Learn More
Early diagnosis of lysosomal storage disorders (LSDs), before the onset of irreversible pathologies, will be a key factor in the development of effective therapies for many of these disorders. Newborn screening offers a potential mechanism for the early detection of these disorders. From studies of both normal and LSD-affected human skin fibroblasts we(More)
The Maroteaux-Lamy syndrome (mucopolysaccharidosis type VI) is a lysosomal storage disease with autosomal recessive inheritance caused by deficiency of the enzyme arylsulfatase B. Severe, intermediate, and mild forms of the disease have been described. The molecular correlate of the clinical heterogeneity is not known at present. To identify the molecular(More)
The discovery over five decades ago of the lysosome, as a degradative organelle and its dysfunction in lysosomal storage disorder patients, was both insightful and simple in concept. Here, we review some of the history and pathophysiology of lysosomal storage disorders to show how they have impacted on our knowledge of lysosomal biology. Although a(More)
Nonsense-mediated mRNA decay (NMD) is of universal biological significance. It has emerged as an important global RNA, DNA and translation regulatory pathway. By systematically sequencing 737 genes (annotated in the Vertebrate Genome Annotation database) on the human X chromosome in 250 families with X-linked mental retardation, we identified mutations in(More)
We report studies that suggest enzyme replacement therapy will result in a significant reduction in disease progression and tissue pathology in patients with Maroteaux-Lamy syndrome (Mucopolysaccharidosis type VI, MPS VI). A feline model for MPS VI was used to evaluate tissue distribution and clinical efficacy of three forms of recombinant human(More)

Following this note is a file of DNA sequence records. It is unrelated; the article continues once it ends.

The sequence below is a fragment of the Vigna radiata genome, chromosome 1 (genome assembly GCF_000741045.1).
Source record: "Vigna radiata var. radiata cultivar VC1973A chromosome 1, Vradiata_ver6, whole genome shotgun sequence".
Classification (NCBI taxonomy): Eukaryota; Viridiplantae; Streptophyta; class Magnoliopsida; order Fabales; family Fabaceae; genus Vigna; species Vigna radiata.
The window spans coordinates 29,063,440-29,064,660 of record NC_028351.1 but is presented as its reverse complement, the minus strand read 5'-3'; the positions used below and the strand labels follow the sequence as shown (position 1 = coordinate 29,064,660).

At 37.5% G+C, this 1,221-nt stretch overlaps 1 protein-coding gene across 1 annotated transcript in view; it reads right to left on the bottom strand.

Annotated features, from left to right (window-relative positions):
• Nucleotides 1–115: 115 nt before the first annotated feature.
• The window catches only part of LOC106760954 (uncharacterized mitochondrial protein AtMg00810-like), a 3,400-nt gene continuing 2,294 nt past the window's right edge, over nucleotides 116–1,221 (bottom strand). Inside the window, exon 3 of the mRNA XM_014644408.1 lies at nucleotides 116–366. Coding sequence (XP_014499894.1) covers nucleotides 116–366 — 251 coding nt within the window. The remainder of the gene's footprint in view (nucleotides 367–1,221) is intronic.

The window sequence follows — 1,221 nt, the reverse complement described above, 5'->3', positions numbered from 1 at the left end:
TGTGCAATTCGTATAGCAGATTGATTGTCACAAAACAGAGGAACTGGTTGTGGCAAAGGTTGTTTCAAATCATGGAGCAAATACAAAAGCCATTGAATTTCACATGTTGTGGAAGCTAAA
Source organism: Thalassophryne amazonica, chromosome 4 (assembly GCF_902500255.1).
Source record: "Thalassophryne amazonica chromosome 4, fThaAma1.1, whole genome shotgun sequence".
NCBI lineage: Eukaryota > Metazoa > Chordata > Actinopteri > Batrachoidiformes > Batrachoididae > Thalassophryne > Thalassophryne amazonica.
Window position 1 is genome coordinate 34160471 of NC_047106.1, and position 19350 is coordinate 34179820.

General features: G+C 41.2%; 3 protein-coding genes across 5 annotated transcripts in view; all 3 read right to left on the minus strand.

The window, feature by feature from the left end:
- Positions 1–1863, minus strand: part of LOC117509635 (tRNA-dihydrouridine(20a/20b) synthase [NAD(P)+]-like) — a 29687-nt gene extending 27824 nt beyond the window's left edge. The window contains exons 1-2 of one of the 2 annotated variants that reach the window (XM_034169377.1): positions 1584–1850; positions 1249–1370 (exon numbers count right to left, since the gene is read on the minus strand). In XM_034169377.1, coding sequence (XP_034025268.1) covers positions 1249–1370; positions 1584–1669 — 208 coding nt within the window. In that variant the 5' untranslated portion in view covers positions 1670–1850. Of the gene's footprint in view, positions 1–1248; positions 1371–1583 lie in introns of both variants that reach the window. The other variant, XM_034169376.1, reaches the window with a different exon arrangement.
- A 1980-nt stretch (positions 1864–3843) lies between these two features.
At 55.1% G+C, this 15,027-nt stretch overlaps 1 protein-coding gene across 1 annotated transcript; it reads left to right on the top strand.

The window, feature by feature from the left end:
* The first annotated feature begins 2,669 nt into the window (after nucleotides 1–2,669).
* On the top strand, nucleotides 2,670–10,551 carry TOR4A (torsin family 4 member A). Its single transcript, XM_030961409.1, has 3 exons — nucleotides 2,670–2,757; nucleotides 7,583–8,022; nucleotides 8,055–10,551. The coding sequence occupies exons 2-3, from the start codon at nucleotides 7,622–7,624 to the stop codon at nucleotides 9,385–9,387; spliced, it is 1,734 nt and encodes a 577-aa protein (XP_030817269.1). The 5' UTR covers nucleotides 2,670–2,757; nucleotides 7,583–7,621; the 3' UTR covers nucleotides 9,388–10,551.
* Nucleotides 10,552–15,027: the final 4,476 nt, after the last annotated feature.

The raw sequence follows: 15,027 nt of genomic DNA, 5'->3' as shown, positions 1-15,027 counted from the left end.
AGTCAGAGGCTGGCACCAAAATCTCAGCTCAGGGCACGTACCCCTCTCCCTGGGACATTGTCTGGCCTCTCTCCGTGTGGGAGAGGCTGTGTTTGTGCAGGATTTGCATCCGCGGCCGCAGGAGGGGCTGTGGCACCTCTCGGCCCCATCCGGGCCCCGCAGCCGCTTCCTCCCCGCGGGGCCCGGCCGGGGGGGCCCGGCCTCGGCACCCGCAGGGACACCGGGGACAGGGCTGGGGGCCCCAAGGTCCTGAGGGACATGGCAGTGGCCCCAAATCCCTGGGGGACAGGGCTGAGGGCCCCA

In this study we have investigated a group of 29 Brazilian patients, who had been diagnosed with the lysosomal storage disorder, Mucopolysaccharidosis type I (MPS-I). MPS I is caused by a deficiency in the lysosomal hydrolase, alpha-L-iduronidase. Ninety percent of the MPS I patients in this study were genotyped and revealed 10 recurrent and thirteen novel(More)
Mucopolysaccharidosis type I (MPS-I) is an autosomal recessive genetic disease caused by a deficiency of the lysosomal glycosidase alpha-L-iduronidase. Hurler (severe), Scheie (mild), and Hurler/Scheie (intermediate) syndromes are clinical subtypes of MPS-I, but it is difficult to distinguish between these subtypes by biochemical measurements. Mutation(More)
Fibroblasts from 16 patients with known alpha-L-iduronidase gene mutations and different clinical phenotypes of mucopolysaccharidosis type I (MPS I) were investigated in order to establish genotype/phenotype correlations. Enzyme kinetic studies were performed using the specific alpha-L-iduronidase substrate iduronosyl anhydro[1-3H]mannitol-6-sulfate.(More)
Mucopolysaccharidosis type VI (MPS VI; Maroteaux-Lamy syndrome) is a lysosomal storage disorder caused by mutations in the N-acetylgalactosamine-4-sulfatase (arylsulfatase B, ARSB) gene. ARSB is a lysosomal enzyme involved in the degradation of the glycosaminoglycans (GAG) dermatan and chondroitin sulfate. ARSB mutations reduce enzyme function and GAG(More)
Initial purification of N-acetylgalactosamine-4-sulphate sulphatase from human liver homogenates containing approx. 1 mg of enzyme in 26 g of soluble proteins was achieved by a six-column chromatography procedure and yielded approx. 40 micrograms of a single major protein species. Enzyme thus prepared was used to produce N-acetylgalactosamine-4-sulphate(More)